VENICE, Italy — There may be few people better suited than Madonna to tell the story of the two-time American divorcee for whom Britain's King Edward VIII abdicated his throne.
The star herself acknowledges the parallels with Wallis Simpson, the central figure in her sophomore directorial effort, "W.E.," which made its world premiere out of competition at the Venice Film Festival on Thursday.
She ticked off their common traits: Americans married to Brits. A shared love of fabulous clothes. A sense of adventure. Tenacity, resourcefulness and resilience. But on a deeper level, Madonna can relate to the limitations imposed by enormous fame – or, in the case of Simpson, notoriety.
"I think once you become famous, you have to pretty much relinquish the idea that people are going to see you for who you are, or look beyond the surface of things," Madonna told a small group of reporters. "I think that was a source of great frustration for Wallis Simpson and for Edward VIII, because after he abdicated, they didn't really have the opportunity to defend themselves.
"So hopefully, I have been able to do that for Wallis Simpson through my film."
Madonna spent several years researching before sitting down to write the film with Alek Keshishian, the director of her "Truth or Dare" documentary. What emerges is a sympathetic portrait of the oft-maligned Simpson that attempts to show what the American divorcee – and not just the king – sacrificed to marry in 1937.
"I think she felt an existential loneliness," Madonna said.
"W.E." – short for Wallis and Edward, who are portrayed by Andrea Riseborough and James D'Arcy – tells Simpson's story through the eyes of a modern-day namesake who seeks solace from her unhappy marriage in the details of what in its day was considered the romance of the century.
Wally Winthrop (Abbie Cornish) becomes obsessed with a Sotheby's auction of personal items that once belonged to Wallis and Edward, the Duke and Duchess of Windsor. The everyday objects – an engraved cigarette case, a martini shaker – become a sort of portal between the 1930s and 1998, the year of the real-life auction. In a testament to their enduring fascination, the sale totaled $23.4 million, three times Sotheby's original estimate.
The movie covers the same historical period as last year's Oscar-winning "The King's Speech," which focused on Edward's brother Bertie, who strived to overcome a speech impediment as he was elevated to the throne in the wake of his brother's abdication.
"I view the success off that film as laying the ground work for my film," Madonna said. "There's a little bit of history, and a little bit of knowledge. We are not starting from a blank slate."
Much of Simpson's inner life in the film is revealed by the Duchess's correspondence with the Duke and other confidantes.
In the film, Wallace confides in a letter to her aunt, "You have no idea how hard it is to live out the great romance of the century, and to know I will have to be with him, always and always and always and always."
Madonna read numerous books and viewed footage in her research and adamantly rejects contentions that Simpson was a Nazi or Nazi sympathizer, a point she seeks to rebut in the film.
"In fact, I believed she was a Nazi too, when I started my investigation. But after years of research, I could find no empirical evidence proving she was a Nazi or Nazi sympathizer," Madonna said.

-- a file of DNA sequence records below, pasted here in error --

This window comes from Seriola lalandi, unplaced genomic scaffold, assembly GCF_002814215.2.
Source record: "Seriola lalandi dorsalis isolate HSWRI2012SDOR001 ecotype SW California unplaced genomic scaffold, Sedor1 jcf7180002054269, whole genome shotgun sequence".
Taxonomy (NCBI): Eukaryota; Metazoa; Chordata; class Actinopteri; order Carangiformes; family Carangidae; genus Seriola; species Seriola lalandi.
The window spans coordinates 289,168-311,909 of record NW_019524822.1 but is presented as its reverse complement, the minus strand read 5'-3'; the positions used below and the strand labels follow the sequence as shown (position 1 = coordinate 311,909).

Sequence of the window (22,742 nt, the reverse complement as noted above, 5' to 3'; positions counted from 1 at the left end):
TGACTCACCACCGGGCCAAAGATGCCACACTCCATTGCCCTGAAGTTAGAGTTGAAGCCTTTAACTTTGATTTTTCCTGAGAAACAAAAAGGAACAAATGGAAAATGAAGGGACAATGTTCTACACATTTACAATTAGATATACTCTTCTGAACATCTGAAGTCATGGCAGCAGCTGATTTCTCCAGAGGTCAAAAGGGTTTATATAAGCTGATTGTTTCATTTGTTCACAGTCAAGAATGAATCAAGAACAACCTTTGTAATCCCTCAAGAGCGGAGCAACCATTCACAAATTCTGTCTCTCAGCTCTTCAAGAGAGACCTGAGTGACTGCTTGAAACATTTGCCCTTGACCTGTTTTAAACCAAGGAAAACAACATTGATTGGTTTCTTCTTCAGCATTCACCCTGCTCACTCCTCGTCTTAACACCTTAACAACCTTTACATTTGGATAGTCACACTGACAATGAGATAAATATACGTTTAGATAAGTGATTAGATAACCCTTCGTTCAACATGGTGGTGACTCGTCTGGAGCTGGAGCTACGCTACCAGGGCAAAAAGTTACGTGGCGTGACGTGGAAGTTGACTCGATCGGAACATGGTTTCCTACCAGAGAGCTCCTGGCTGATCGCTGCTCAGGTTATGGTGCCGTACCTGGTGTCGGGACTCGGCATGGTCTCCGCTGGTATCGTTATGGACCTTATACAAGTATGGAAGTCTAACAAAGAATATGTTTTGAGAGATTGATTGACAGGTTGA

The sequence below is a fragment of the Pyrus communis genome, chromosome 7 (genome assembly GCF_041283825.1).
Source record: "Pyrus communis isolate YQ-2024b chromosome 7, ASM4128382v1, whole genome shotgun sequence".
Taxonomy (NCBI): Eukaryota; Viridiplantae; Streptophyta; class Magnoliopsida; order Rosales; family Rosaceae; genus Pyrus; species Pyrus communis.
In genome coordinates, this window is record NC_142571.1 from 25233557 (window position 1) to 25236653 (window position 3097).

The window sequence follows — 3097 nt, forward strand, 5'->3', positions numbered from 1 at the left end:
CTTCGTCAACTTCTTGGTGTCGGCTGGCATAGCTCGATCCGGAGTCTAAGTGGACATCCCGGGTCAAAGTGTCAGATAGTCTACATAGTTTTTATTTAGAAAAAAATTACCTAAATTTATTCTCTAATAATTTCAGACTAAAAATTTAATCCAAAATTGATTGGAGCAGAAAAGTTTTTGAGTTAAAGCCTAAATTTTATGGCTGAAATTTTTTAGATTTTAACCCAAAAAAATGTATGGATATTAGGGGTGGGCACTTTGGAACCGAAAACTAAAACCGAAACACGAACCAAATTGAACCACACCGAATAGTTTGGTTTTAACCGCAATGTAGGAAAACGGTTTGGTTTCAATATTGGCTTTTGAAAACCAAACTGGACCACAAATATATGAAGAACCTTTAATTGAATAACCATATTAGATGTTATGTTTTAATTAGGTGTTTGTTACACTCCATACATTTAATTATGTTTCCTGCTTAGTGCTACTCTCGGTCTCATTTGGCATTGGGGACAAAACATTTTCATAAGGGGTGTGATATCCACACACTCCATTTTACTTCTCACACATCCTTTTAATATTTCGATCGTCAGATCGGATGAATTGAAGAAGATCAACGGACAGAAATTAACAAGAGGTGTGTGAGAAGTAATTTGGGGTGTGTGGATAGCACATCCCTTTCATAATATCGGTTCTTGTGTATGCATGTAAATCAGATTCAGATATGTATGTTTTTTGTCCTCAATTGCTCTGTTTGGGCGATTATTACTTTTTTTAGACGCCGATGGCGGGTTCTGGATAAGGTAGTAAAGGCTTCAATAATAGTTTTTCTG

While she and her husband did have lunch with Hitler, and Simpson met with Hitler's foreign minister, Madonna said they were far from the only ones in that era to do so.
"There was nothing unusual about them having a meeting at that time," Madonna said. "I believe people wanted to undermined their popularity once they abdicated."
The film is rich in sometimes dizzying visual detail, with a sumptuous wardrobe created by Arianne Phillips from photographs of the Duke and Duchess together and studies of fashion archives and museums. The jeweler Cartier also recreated copies of pieces that the Duke had commissioned for the Duchess, apparently an attempt to make up for the royal jewels that would never be hers.
Madonna said she wanted to indulge in the luxury as a counterpoint to the poverty of the inner lives of the two protagonists: "To make the point that no matter how beautiful and glamorous your surroundings, there is no guarantee for happiness."
For the film's press debut, Madonna wore a replica of a bracelet of Latin crosses made for Simpson by Cartier, with the birthstones of her four children, and a prim dark dress with a high white collar and white trim along the sleeves that she said would have appealed to Simpson.
Madonna said she received support for the project from both her two director ex-husbands, Sean Penn and Guy Ritchie. But she also acknowledged that that during her nearly 10-year marriage to Ritchie, she was intimidated from directing.
"I didn't think I had the right to make a film until I paid my dues, which I did by making "Filth and Wisdom" in 2008, she said.
Madonna, the enduring pop icon who has been a dancer, singer, actress and now director, says all of her experience is coming together in "W.E."
"I see myself as a storyteller. Film has always informed the other areas of my work. I don't think that being a filmmaker is such a big leap," she said. "I think all of my work before actually prepared me for the responsibility of filmmaking."
Her actors brimmed with praise for her directorial skills.
"I never experienced a director more prepared, more inexhaustible, more excited about the subject material," D'Arcy said. "There is no question – because it is Madonna – it comes with an element of fear, which she dismisses instantly because there is work to be done."